There is a new scramble for Africa, with ordinary people facing displacement by the affluent and the powerful as huge tracts of land on the continent are grabbed by a minority, rights activists here say.
Earlier this month, the Barack Obama administration announced a new initiative designed to improve girls’ education around the world. Dubbed “Let Girls Learn,” the programme builds on current progress made, such as ensuring girls are enrolled in primary school at the same rates as boys, and is looking to expand opportunities for girls to complete their education.
Reports this year of illicit moneys from African countries stashed in a Swiss bank – indicating that corruption lies behind much of the income inequality that affects the continent – have grabbed international news headlines.
A report published last month by the Montpellier Panel - an eminent group of agriculture, ecology and trade experts from Africa and Europe - says about 65 percent of Africa's arable land is too damaged to sustain viable food production.
Norwegians know something of life in a climate change world. Migratory birds arrive earlier in spring, trees come into leaf before previously expected, and palsa mires
(wetlands) are being lost as permafrost thaws.
Until last month, Allen Nambozo's only source of income was the cabbages, carrots and bananas she grew along the slopes of Uganda’s Mount Elgon in the eastern district of Bulambuli.
chases after a ball made from plastic bags outside his mud-brick home in the mountains of southern Uganda.Yelling in his tribal tongue, Nkore, “Arsenal with the ball! Arsenal with the ball!” he jostles with his younger brothers for possession.
Over the years, Cassius Ntege, a fisherman from Kasenyi landing site on the Ugandan side of Lake Victoria, has observed the waters of the lake receding. And as one of the many who depend on the lake for their livelihoods, he has had to endure the disastrous consequences of the depleting lake.
Before she entered the Miss Uganda beauty contest, 24-year-old Fiona Nassaka was a farmer.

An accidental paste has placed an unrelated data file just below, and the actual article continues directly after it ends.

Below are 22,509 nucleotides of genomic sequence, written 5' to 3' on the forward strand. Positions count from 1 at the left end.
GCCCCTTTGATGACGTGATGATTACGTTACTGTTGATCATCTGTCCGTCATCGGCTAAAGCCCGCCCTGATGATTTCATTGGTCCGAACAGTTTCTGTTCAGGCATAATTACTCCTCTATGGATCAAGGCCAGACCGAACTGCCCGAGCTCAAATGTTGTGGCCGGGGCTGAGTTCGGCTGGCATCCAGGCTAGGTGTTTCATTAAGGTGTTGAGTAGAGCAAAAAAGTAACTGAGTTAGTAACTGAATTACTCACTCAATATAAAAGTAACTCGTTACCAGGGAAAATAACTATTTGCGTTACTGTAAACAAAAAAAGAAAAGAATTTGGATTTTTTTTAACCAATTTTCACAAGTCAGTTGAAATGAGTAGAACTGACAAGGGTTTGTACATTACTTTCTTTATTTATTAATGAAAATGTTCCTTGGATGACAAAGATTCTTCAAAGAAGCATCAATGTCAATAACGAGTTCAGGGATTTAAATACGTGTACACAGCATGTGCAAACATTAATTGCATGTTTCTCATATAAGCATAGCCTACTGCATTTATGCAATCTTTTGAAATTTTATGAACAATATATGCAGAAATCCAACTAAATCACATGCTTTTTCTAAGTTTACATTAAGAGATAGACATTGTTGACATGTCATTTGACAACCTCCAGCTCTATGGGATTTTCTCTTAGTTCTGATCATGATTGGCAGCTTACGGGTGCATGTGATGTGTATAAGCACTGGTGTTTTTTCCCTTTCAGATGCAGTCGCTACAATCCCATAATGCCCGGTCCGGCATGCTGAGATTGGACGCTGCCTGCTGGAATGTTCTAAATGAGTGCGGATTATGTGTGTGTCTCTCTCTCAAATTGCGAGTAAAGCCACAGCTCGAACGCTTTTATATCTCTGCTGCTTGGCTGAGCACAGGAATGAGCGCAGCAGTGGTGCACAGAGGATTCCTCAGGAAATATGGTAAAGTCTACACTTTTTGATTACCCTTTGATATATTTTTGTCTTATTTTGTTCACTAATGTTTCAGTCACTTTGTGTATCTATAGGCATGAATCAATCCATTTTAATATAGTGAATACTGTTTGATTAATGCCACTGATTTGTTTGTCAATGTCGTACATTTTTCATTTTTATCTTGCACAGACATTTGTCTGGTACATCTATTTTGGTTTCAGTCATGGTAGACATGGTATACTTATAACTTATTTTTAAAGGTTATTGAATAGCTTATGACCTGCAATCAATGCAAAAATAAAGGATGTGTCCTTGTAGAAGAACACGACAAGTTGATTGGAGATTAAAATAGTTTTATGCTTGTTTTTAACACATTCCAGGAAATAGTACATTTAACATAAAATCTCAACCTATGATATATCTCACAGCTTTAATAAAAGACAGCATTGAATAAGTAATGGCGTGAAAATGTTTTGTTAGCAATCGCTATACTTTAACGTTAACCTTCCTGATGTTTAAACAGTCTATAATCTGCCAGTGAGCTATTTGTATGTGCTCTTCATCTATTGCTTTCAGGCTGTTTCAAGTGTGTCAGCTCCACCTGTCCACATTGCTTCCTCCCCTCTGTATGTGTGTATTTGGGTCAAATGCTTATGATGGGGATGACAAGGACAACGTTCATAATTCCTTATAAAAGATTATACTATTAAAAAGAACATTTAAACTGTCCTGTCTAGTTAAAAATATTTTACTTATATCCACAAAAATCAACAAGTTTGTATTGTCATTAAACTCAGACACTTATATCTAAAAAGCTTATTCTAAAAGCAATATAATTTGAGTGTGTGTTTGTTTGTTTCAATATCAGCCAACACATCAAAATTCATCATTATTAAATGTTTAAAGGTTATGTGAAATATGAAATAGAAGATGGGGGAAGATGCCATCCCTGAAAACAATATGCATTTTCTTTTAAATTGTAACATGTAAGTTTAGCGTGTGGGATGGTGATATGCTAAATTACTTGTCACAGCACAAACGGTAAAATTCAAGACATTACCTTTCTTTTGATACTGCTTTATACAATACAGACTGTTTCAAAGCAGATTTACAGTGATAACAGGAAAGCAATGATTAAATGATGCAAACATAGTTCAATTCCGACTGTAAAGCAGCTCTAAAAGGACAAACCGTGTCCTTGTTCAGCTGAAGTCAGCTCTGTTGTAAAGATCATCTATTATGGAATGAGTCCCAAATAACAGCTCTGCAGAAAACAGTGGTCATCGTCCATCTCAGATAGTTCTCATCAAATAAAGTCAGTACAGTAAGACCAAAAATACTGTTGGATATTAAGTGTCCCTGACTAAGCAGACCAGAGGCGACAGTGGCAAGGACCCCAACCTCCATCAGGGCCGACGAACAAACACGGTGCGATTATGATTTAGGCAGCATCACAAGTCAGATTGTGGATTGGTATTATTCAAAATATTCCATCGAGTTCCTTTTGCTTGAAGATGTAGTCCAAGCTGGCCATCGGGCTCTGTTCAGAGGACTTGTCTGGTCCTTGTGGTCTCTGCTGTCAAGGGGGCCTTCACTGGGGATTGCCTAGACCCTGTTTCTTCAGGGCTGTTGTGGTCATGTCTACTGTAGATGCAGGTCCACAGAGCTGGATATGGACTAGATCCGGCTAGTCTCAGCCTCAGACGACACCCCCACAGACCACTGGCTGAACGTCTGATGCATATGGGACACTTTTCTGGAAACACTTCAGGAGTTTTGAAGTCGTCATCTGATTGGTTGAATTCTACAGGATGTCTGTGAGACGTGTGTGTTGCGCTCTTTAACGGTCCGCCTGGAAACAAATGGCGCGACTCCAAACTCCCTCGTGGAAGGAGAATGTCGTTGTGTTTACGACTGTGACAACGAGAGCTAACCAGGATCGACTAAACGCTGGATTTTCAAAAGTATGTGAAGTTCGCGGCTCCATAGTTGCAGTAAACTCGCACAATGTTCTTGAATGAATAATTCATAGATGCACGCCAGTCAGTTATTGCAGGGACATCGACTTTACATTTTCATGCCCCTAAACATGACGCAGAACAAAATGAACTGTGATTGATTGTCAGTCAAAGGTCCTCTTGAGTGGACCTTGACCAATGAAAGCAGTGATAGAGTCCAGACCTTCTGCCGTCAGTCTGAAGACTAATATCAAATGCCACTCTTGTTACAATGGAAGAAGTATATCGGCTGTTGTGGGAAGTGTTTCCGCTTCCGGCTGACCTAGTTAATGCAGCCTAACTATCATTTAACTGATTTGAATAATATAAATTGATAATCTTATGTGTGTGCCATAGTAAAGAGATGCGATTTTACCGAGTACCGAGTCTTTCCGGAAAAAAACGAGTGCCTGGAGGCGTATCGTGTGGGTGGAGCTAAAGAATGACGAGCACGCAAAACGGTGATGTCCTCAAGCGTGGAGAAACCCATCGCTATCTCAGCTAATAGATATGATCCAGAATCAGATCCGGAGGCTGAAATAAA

When Abudu Zikusoka was a small boy his father would bring people to their home in Ndesse village in Central Uganda’s Mukono district. He would watch as they packed the family’s harvested coffee into sacks and then loaded it onto their bicycles.
Growing up with five brothers, soccer-mad Majidah Nantanda had half a team to compete against at home in Makindye, a suburb in Uganda’s capital, Kampala. But at her school, in the 1990s, there were two sports rules: “Netball for the girls and football for the boys,” recalls the 32-year-old, as she stands on the sidelines of a boy’s game in Makindye.
HIV/AIDS activists are adamant Uganda will not achieve an “AIDS-free generation” now a “backwards” HIV/AIDS Bill criminalising the “wilful and intentional” transmission of the disease has been signed into law.
Barbara Kemigisa used to call herself an “HIV/AIDS campaigner”. These days she would rather be known as an “HIV/AIDS family planning campaigner”.
When Peninah Mamayi got her period last January, she was scared, confused and embarrassed. But like thousands of other girls in the developing world who experience menarche having no idea what menstruation is, Mamayi, who lives with her sister-in-law in a village in Tororo, eastern Uganda, kept quiet.
Though West Africa’s massive Ebola outbreak may be dominating the spotlight within the global health community, HIV/AIDS remains an enormous issue for Africa as a whole - a sentiment that Washington officials made clear this week in their discussions of legislative and technological setbacks plaguing progress in fighting the epidemic.